Like I mentioned in my previous article, CLR integrates WER in order to be able to add managed-specific information in the reports generated on crashes (if you are not familiar with Windows Error Reporting, read more in the article Windows Error Reporting (WER) for developers).
The CLR WER integration brings some problems, most of them due to the large matrix of OSs that must be supported. WER was introduced with Windows XP, so for older OSs, CLR must use Dr. Watson. Also, the support in Vista and Windows Server 2008 was enhanced, so there are differences on how CLR leverages WER on these platforms compared to Windows XP and Windows Server 2003. Because of the large matrix, there are some corner cases that are not treated as well as they should.
Other problem with WER integration stems from the report parameters. Like I mentioned in Windows Error Reporting and CLR integration article, CLR uses the method desc and the IL offset inside the method to identify the faulting instruction (for native applications, one of the parameters is the hash of the current stack). This can introduce issues if we wrap the code that deals with the error in one function and multiple functions call that function. For example, we have a function DealWithUnexpectedConditions that calls Environment.FailFast to terminate the process fast. Then any function that meets an unexpected condition, simply calls DealWithUnexpectedConditions.
Because CLR doesn’t look at the entire call stack, it will treat a failure due to current process being unhealthy the same way as a failure due to unhealthy environment. The 2 failures will go into the same bucket, so the developer won’t see 2 different issues. What we want to see is one more parameter that will ensure the categorization is done based on the hash of the current stack, which will take into consideration the callers as well as the current instruction that generated the failure.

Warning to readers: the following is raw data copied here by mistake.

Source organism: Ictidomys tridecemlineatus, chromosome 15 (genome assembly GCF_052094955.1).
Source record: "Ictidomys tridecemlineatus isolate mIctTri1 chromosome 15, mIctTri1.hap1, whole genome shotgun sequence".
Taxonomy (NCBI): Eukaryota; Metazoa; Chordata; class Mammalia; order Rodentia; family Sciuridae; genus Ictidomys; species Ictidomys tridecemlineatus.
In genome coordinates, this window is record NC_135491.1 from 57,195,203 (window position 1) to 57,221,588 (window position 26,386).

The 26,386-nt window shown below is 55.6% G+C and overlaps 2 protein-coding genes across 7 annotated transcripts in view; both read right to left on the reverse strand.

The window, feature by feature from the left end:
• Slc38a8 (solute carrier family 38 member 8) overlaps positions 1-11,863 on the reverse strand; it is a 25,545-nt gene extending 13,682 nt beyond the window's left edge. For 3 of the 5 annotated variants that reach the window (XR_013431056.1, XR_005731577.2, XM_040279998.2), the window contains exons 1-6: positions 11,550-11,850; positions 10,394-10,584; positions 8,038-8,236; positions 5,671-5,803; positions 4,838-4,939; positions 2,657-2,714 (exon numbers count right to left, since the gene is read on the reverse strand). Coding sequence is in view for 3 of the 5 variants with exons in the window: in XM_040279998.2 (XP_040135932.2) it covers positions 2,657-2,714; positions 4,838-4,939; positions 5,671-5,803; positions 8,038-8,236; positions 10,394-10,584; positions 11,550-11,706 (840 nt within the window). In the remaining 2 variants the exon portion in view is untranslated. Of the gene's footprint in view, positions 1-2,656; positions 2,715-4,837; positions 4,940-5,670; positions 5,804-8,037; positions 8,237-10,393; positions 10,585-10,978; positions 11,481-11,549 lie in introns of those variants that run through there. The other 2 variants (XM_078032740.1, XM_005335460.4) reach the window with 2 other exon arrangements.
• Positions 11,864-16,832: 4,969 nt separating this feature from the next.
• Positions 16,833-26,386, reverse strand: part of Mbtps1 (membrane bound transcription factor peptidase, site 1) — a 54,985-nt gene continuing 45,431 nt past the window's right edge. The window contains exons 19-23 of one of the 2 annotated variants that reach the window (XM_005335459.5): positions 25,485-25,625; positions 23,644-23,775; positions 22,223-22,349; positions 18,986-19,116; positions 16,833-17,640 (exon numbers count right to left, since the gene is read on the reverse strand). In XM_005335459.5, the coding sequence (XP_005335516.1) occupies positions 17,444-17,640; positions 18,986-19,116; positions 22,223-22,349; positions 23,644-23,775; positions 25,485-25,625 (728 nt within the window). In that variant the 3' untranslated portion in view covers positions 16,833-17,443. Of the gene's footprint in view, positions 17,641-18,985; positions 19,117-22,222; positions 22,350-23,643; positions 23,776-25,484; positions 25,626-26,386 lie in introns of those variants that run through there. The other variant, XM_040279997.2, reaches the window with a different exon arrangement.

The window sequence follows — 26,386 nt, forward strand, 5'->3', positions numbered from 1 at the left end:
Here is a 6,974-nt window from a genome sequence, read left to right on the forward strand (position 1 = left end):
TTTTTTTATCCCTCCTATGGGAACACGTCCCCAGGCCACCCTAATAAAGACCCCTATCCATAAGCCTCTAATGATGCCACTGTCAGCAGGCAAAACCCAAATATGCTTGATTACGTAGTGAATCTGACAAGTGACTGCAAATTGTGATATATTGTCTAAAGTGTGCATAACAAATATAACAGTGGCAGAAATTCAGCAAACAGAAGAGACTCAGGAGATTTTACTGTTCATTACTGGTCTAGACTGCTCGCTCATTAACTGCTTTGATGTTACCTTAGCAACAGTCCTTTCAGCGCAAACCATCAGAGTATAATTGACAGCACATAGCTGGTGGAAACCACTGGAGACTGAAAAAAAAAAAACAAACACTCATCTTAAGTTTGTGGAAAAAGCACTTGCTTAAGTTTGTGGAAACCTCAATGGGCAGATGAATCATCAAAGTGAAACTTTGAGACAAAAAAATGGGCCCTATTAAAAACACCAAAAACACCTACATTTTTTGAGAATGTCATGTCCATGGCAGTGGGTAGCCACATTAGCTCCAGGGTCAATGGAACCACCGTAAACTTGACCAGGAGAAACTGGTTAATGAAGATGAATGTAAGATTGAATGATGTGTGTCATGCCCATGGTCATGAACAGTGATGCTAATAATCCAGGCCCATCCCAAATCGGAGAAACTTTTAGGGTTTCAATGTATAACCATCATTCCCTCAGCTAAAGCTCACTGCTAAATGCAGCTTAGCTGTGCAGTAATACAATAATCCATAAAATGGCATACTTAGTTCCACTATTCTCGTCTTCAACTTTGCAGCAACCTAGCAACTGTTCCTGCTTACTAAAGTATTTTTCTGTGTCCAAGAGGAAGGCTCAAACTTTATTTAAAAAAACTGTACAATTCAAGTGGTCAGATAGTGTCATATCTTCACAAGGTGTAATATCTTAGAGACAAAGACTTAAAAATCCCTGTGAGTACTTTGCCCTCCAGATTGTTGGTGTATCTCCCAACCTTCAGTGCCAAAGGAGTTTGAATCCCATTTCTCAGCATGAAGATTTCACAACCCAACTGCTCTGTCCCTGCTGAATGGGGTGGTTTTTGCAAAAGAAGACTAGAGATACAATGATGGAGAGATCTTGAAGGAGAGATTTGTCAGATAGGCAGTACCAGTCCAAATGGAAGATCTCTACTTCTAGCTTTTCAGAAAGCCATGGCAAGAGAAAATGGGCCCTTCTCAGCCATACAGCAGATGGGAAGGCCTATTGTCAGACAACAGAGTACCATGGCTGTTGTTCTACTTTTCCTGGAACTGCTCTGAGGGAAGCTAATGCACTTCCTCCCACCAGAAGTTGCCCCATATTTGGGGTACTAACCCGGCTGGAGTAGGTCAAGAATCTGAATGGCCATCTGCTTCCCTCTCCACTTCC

Another issue with CLR WER integration is that for each change in WER, CLR must update its code. A very useful WER feature is collecting user-mode dumps. Starting with Windows Server 2008 and Windows Vista with Service Pack 1 (SP1), Windows Error Reporting can be configured so that full user-mode dumps are collected and stored locally after a user-mode application crashes. This is done by changing some registry values under HKEY_LOCAL_MACHINE\Software\Microsoft\Windows\Windows Error Reporting\LocalDumps key. So, if you configure these values and a native application crashes, a dump will be generated irrespective of whether Windows Error Reporting is enabled or not. However, no dump is generated in the specified folder when a managed application crashes. Why? The changes in OS happened too late for CLR to be able to update the functionality for current versions; based on their priorities, the feature didn't meet the bar to be introduced as a DCR. .NET Framework 4.0 will not have this functionality on OSs lower that Windows 7. The behavior will probably be added in the version after .NET Framework 4.0.
In future versions, CLR will leverage the OS more to generate WER reports. This will ensure more consistency between the managed and native behavior and will make CLR WER integration less error prone.